|Community gardens in Clissold Park (Wikipedia)|
Community involvement in the environment is a people, planet and place-enriching strategy that has gained currency in planning and environmentalism circles in recent years, but how does one translate popular theory into lasting change?
The mounting interest in community involvement in the environment from think tanks, universities and government is matched by enthusiasm from communities themselves.
There is a rapid rise in demand for land from communities, be it for food growing, renewable energy generation, woodland management, greater control over a local area, or space for cultural and wellbeing events. A diverse and expanding landscape of communities and enterprises are trying out what ‘local participation in place-making’ means on the ground.
Getting on With It
There are many organisations that are ‘just getting on with’ this work, without legislative backing or strong political support. The community food enterprise sector, for example, though bolstered by funding schemes and political interest in recent years, was formed by an assortment of grassroots citizens’ initiatives.
From food- co-ops to distribution hubs to community farms, sustainable squats or urban guerrilla gardening, it was small, practical organising and action amongst local communities that brought ‘popular environmentalism’ to life in this instance. Even in the face of obstructive policies ordinary people are not just calling for change, they are creating it.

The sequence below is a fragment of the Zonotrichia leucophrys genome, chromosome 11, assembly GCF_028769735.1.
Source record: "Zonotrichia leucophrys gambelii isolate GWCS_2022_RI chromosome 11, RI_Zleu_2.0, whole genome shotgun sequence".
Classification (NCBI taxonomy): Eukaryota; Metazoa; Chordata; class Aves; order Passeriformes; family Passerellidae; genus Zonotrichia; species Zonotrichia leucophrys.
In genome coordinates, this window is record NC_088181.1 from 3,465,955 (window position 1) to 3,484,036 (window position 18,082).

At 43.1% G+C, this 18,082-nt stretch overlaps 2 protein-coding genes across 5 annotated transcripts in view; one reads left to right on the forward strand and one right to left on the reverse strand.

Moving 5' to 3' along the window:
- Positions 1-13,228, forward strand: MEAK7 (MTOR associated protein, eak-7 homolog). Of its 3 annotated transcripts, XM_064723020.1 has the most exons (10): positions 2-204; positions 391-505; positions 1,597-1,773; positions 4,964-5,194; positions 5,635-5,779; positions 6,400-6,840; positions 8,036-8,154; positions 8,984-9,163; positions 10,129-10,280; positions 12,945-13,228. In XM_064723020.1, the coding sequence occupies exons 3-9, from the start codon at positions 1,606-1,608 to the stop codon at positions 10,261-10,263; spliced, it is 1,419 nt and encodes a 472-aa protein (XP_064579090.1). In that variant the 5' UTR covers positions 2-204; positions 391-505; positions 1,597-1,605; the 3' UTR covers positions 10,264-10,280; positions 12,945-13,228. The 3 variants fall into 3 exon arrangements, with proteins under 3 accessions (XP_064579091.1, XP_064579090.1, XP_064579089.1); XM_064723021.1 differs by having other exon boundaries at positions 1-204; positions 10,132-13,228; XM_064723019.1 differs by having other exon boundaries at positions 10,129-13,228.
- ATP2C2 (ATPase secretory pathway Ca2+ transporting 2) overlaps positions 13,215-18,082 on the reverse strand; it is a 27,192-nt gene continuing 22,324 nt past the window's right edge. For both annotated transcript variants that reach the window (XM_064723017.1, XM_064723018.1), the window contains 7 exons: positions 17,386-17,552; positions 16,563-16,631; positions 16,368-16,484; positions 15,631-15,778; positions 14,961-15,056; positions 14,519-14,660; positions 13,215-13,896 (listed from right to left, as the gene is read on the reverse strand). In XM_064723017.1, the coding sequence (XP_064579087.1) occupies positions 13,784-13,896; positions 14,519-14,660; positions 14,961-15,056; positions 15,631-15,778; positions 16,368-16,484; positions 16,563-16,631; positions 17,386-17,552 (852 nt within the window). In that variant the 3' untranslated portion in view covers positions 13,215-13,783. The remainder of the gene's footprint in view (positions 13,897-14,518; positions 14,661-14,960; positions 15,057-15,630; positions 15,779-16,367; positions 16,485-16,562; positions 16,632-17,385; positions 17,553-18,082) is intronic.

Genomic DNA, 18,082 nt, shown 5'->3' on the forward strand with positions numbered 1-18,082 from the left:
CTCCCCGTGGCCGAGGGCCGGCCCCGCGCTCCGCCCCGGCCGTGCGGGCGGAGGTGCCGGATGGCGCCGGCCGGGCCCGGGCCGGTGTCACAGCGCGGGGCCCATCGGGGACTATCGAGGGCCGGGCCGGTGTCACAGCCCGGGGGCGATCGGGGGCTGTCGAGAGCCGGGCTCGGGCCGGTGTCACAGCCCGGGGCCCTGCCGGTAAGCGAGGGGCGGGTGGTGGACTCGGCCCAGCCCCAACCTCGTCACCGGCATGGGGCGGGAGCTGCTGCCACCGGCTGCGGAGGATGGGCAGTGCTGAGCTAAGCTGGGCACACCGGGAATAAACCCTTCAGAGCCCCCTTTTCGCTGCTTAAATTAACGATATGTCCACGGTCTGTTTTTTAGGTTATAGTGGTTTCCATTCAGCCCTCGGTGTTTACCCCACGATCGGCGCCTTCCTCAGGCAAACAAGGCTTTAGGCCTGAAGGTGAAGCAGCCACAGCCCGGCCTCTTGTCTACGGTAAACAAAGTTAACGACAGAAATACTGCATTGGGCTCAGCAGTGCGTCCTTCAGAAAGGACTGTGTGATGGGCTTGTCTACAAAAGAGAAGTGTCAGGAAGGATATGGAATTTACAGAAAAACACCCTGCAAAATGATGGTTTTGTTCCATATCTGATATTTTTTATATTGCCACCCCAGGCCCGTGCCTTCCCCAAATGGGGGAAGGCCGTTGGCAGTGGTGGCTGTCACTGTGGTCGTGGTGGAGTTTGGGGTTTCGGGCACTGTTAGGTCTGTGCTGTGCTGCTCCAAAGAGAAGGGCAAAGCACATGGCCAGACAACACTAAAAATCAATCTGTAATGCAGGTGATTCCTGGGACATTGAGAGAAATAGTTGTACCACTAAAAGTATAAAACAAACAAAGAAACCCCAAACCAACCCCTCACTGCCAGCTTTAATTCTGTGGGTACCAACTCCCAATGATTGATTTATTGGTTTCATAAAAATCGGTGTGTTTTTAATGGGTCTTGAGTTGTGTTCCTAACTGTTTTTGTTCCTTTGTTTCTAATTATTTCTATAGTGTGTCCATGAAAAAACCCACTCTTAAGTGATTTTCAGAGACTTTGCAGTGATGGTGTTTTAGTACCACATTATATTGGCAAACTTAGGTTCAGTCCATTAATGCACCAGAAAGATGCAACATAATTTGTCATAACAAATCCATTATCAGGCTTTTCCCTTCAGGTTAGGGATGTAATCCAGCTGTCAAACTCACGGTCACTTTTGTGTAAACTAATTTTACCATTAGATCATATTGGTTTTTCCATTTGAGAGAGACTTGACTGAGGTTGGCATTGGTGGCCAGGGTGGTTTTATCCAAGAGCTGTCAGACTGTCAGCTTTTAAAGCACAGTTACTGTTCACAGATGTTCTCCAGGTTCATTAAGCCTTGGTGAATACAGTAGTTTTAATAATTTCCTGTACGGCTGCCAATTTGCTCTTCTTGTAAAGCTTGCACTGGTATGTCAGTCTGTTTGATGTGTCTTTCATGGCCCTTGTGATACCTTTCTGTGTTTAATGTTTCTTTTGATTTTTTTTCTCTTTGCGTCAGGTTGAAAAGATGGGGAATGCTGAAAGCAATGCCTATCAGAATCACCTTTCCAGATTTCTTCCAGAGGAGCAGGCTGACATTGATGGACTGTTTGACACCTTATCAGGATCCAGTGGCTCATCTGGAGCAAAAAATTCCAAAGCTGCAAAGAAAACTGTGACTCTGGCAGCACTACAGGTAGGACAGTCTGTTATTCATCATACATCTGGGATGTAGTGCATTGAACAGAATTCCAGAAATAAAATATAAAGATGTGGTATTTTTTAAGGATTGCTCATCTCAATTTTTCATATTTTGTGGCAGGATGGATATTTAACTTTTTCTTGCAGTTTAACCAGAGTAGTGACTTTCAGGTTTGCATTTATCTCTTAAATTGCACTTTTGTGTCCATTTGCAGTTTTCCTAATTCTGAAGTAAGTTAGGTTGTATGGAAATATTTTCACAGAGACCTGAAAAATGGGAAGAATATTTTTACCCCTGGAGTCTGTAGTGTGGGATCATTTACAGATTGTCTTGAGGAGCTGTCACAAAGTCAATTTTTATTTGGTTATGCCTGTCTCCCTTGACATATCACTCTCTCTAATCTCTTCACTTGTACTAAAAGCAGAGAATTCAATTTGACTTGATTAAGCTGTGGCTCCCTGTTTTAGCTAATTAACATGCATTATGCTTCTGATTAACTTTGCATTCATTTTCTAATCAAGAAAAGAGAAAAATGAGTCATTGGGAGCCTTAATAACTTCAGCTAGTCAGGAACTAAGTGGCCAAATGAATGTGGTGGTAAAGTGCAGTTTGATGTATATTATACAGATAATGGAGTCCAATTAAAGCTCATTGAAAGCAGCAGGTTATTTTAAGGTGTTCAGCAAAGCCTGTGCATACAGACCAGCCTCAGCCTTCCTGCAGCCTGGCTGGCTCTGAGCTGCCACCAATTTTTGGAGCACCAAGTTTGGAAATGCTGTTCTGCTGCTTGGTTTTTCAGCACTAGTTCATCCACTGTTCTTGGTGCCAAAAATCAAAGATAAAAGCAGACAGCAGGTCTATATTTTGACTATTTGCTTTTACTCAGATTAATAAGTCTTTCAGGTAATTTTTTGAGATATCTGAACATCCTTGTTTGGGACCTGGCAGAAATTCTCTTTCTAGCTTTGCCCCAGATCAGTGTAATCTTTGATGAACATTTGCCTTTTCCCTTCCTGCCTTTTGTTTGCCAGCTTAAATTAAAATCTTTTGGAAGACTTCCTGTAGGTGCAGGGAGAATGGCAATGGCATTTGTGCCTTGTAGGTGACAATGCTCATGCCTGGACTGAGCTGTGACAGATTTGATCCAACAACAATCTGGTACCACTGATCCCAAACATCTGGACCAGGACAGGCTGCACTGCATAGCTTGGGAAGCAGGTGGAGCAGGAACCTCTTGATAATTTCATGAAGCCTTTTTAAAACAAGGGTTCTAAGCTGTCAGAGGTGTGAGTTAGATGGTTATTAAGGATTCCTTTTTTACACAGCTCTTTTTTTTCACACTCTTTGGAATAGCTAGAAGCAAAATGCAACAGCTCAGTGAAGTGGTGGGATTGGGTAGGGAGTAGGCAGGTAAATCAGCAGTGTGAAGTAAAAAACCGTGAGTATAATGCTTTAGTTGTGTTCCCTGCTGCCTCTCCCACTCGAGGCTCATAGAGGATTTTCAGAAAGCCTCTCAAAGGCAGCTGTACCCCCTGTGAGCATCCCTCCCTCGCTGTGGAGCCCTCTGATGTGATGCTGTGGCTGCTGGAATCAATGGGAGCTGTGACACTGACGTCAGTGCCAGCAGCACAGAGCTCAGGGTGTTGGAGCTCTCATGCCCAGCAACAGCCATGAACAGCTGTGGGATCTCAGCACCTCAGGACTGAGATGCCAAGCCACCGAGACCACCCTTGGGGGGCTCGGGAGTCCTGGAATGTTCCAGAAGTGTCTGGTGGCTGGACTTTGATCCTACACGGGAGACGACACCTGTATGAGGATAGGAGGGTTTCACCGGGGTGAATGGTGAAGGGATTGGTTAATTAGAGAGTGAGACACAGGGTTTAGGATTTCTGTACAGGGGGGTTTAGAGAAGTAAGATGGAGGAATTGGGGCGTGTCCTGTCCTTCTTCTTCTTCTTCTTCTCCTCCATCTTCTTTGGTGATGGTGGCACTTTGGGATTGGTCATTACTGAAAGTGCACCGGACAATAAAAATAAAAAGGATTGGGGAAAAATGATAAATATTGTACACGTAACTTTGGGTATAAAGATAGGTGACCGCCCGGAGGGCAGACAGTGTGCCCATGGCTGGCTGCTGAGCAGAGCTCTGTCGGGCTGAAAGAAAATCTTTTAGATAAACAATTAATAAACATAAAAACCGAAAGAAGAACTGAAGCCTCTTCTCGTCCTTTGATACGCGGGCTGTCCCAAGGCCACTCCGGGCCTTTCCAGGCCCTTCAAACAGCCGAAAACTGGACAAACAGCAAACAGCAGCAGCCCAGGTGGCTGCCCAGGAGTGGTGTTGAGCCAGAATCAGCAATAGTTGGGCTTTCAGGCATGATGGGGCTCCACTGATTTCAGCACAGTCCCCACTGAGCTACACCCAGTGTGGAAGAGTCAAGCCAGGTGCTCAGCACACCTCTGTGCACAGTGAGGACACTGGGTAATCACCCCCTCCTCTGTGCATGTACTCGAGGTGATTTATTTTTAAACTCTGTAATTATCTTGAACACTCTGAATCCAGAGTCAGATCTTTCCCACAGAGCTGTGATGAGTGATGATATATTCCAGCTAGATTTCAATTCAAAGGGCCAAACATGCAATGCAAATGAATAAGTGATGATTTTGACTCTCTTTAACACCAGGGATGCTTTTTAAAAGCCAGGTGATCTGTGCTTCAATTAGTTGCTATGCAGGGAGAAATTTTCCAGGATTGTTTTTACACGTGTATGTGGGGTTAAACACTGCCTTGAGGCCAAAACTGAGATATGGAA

This kind of direct action is shifting practice amongst landowners, too. For many public landowners, the pressure of austerity is cause for a re-think about the best methods available to manage the spaces they own.
Despite legislative support for these difficulties, change often takes place outside of the suggested framework, through new partnerships or ways of working. So it was when Wycombe District Council leased its woodlands to the Chiltern Rangers, a social enterprise that now manages the woods and runs educational, training and rehabilitation programmes onsite.
Shifts in approach, culture and practice can be highly effective tools for igniting local environmental participation. Indeed, as previously argued on this blog, the one-size-fits-all approach of national legislation may fail to take into account, and could even inhibit, the diversity and creativity that makes local environmental participation innovative, effective and enjoyable.
Making It Last
This patchwork of shifting practice is becoming integrated into broader frameworks for change. Movements for ‘social enterprise’ and a ‘social economy’ have gained traction in recent years. Proponents are working to construct political, financial and legislative conditions that can help create ‘a UK economy that is better for society’.
Greater community access to, involvement in, and gains from land are often discussed as a part of this agenda, which recognises the importance of the UK’s natural assets to its people.